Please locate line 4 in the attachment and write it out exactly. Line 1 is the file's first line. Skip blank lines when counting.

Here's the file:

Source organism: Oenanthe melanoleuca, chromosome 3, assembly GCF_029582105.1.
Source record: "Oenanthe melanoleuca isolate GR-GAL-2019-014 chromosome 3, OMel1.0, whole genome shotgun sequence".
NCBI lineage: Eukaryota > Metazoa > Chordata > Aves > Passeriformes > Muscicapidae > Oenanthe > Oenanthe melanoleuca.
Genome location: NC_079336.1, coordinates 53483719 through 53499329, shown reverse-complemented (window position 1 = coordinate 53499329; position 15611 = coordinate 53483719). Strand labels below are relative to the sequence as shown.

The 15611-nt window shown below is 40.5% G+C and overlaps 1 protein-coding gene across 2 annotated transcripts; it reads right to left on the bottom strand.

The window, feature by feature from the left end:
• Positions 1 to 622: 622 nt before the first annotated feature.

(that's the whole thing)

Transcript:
Genome location: NC_079336.1, coordinates 53483719 through 53499329, shown reverse-complemented (window position 1 = coordinate 53499329; position 15611 = coordinate 53483719). Strand labels below are relative to the sequence as shown.